K-State tells students they have 'no right to not be offended'
- Bucking the free-speech zone trend, Kansas State University is telling students they are legally permitted to demonstrate or protest anywhere they want for any cause they want.
- While other schools seek to relegate controversial speech to far-off corners of campus, the K-State Office of General Counsel observes that every inch of a public college campus is subject to the First Amendment.
Bucking the free-speech zone trend, Kansas State University is telling students they are legally permitted to demonstrate or protest anywhere they want for any cause they want.
“The whole campus is a free speech area,” the K-State Office of General Counsel states in its October legal briefing, noting that as a public university, the school cannot and will not require anyone to register with the university prior to having a public demonstration or protest.
Even when the speech in question is “controversial or offending,” such as a speaker shouting derogatory remarks at passersby, the school’s attorneys declare emphatically that only behaviors rising to the level of criminality are subject to intervention.
“As a general rule, there is no right to not be offended,” they point out, arguing that “if the government started shutting down speech that is offensive to some, it would end up shutting down all speech, because virtually everything can be offensive to some.”
“As the U.S. Supreme Court stated in 1989 in Texas v. Johnson: ‘If there is a bedrock principle underlying the First Amendment, it is that government may not prohibit the expression of an idea simply because it finds it offensive or disagreeable,’” the briefing notes.
“Everyone has their First Amendment rights so we’ve got to protect their rights whether we’re for or against the protest,” Lt. Bradli Millington, coordinator for support services at the K-State Police Department, told The Kansas State Collegian.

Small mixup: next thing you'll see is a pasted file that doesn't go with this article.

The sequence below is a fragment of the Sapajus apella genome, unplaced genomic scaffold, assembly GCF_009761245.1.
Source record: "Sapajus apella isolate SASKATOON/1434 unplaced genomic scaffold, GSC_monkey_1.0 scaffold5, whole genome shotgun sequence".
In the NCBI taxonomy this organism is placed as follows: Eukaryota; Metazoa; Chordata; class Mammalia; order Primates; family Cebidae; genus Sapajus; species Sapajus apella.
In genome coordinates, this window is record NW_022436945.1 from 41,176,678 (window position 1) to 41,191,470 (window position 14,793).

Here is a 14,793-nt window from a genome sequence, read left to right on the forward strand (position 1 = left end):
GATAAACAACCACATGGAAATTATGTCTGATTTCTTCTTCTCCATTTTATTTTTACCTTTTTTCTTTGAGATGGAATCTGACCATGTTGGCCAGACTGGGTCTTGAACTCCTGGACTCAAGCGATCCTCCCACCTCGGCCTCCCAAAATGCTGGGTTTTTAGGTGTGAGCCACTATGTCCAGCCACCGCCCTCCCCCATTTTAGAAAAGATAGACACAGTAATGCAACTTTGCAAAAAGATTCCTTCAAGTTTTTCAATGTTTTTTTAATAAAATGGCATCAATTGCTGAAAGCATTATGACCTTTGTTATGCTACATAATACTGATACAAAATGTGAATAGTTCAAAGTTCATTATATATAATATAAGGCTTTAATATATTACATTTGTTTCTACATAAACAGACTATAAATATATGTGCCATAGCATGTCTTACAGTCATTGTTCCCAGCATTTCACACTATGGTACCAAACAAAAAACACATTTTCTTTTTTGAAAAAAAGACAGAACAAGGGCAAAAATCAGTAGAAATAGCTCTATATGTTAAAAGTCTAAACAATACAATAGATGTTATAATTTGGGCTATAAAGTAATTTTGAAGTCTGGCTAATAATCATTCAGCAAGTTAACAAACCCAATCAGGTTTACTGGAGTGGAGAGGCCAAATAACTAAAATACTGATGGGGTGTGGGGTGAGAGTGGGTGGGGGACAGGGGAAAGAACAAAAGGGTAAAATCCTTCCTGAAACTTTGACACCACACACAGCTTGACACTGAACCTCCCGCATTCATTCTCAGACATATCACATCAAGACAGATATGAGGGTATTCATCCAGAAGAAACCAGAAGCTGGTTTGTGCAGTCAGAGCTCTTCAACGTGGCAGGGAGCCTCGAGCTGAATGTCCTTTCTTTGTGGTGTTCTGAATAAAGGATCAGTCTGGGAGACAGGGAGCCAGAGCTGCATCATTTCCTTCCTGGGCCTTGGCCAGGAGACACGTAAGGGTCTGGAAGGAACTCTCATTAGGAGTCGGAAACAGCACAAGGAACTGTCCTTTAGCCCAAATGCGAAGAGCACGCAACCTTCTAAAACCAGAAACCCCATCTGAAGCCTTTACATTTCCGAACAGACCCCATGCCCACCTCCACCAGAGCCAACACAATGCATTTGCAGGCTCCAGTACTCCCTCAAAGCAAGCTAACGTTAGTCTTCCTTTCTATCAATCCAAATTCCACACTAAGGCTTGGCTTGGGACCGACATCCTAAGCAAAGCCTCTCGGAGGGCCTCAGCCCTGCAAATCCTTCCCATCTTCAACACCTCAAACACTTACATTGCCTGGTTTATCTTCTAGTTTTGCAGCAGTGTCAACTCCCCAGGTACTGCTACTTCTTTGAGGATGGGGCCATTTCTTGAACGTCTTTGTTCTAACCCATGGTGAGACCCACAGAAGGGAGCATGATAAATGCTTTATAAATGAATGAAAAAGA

In fact, not only does the legal briefing affirm unequivocally that offensive speech is legally protected, the document even states that controversial remarks and robust debate “are expected and valued” on college campuses in our society, and are deserving of special protection because unpopular viewpoints are the most likely to be targeted for censorship.
Many public colleges and universities, however, currently take the opposite approach, imposing burdensome requirements on public demonstrations and/or restricting expressive activities to “free speech zones” that are often small in size and tucked away far from areas with heavy foot traffic.
Just recently, Middlesex County College kicked a free speech activist off campus because he did not receive prior approval to hand out pocket Constitutions and display a “free speech board” with messages written by students, and last month another conservative activist was even erroneously informed by Miami Dade College police that she was on “private property” as they evicted her from the public campus.
The phenomenon also affects some private schools, such as DePaul University, where students were told they could not put up signs that say “unborn lives matter” because the message represents “bigotry...under the cover of free speech.”
Other private institutions, however, have taken similar positions to the one articulated by K-State, most notably the University of Chicago, which has been lauded by First Amendment advocates as a national role model for its “Chicago Statement” establishing robust speech protections on campus, despite the lack of a legal obligation to do so.
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